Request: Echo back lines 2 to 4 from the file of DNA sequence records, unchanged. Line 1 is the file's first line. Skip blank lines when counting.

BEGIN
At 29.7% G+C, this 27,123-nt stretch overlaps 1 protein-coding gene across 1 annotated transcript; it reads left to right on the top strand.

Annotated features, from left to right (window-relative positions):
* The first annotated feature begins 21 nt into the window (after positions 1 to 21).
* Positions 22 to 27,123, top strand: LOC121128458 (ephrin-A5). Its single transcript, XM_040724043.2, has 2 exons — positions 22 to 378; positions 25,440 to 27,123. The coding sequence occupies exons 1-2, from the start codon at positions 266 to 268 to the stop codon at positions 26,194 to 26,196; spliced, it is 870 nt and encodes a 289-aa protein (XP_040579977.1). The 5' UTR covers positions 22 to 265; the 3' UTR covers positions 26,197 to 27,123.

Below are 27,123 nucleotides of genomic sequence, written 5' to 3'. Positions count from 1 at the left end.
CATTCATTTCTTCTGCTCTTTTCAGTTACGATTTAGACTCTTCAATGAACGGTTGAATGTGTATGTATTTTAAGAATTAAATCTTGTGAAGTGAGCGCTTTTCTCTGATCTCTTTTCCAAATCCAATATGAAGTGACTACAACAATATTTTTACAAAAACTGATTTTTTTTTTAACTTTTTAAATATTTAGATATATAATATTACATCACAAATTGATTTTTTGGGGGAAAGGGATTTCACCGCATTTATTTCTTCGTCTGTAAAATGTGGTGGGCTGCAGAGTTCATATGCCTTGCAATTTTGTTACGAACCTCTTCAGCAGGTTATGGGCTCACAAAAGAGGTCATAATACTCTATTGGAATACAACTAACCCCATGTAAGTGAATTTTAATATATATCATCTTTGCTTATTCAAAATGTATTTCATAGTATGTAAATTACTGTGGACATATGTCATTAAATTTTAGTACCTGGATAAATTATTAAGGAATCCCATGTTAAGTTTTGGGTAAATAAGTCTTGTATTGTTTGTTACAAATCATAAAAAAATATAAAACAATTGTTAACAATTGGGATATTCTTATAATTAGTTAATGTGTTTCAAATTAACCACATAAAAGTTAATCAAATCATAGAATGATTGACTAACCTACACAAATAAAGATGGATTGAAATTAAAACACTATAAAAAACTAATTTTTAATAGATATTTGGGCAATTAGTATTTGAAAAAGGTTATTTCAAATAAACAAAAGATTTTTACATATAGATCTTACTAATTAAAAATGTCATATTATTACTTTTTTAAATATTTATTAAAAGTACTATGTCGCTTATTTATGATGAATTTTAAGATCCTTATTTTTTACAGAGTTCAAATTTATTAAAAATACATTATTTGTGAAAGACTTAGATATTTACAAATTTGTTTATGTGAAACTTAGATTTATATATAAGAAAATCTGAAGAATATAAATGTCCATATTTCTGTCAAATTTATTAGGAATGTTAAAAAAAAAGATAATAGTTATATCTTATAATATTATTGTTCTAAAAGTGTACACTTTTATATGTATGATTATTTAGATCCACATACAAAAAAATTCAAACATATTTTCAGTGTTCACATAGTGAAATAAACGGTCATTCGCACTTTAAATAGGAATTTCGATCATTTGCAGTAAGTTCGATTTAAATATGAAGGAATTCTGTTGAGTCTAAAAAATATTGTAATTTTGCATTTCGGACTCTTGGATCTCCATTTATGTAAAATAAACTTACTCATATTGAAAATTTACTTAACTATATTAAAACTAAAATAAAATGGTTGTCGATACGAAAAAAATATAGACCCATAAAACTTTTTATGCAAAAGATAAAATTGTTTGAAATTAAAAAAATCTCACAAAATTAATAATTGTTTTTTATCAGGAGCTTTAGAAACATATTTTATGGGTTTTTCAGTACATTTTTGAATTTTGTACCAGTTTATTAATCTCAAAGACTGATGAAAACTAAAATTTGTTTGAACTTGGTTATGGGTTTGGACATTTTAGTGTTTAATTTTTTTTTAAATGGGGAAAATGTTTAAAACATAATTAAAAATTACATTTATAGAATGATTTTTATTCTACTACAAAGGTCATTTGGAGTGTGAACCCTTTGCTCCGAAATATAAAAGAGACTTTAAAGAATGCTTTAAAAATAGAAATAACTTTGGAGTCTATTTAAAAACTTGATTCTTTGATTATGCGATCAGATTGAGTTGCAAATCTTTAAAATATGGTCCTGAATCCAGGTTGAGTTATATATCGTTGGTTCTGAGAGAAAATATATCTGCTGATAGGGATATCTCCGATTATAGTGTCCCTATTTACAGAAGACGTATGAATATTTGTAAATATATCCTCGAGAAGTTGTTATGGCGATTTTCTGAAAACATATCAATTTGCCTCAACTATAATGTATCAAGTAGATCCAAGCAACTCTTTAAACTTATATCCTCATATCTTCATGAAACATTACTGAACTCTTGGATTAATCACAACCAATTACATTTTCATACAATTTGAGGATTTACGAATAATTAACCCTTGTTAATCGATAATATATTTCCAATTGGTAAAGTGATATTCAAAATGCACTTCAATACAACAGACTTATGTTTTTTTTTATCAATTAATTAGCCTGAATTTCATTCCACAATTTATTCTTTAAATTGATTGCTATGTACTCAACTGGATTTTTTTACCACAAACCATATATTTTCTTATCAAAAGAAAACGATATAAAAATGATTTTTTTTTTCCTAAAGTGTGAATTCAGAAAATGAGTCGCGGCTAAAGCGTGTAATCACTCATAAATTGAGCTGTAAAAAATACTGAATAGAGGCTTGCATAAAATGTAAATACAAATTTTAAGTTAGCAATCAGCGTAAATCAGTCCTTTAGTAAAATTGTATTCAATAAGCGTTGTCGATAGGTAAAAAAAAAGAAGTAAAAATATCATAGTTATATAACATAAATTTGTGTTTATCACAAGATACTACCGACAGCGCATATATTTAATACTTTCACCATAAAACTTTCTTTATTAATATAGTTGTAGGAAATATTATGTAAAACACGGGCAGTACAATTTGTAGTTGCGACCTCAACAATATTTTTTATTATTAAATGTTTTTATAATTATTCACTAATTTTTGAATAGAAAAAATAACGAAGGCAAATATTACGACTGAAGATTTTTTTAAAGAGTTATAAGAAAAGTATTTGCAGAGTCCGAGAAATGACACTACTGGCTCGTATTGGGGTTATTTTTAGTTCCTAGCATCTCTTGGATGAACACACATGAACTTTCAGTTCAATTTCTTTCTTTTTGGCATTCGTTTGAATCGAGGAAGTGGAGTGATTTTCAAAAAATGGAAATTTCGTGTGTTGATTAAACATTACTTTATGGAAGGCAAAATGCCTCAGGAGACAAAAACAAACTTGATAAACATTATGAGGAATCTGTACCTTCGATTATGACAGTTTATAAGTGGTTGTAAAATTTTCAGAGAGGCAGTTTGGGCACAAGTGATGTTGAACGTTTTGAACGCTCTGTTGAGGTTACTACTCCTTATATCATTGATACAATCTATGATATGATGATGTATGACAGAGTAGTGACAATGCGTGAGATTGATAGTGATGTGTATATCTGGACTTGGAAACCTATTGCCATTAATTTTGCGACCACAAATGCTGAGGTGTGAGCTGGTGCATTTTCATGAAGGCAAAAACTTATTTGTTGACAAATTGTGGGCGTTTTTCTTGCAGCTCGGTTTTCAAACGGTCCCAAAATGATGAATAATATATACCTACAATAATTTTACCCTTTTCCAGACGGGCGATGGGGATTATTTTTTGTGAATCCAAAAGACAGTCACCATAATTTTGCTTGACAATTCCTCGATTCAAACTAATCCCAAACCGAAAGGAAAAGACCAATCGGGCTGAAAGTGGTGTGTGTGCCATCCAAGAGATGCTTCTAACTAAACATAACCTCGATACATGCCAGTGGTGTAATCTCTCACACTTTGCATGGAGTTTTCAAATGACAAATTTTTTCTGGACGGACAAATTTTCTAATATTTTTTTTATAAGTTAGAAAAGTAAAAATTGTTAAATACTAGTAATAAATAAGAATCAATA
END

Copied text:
Annotated features, from left to right (window-relative positions):
* The first annotated feature begins 21 nt into the window (after positions 1 to 21).
* Positions 22 to 27,123, top strand: LOC121128458 (ephrin-A5). Its single transcript, XM_040724043.2, has 2 exons — positions 22 to 378; positions 25,440 to 27,123. The coding sequence occupies exons 1-2, from the start codon at positions 266 to 268 to the stop codon at positions 26,194 to 26,196; spliced, it is 870 nt and encodes a 289-aa protein (XP_040579977.1). The 5' UTR covers positions 22 to 265; the 3' UTR covers positions 26,197 to 27,123.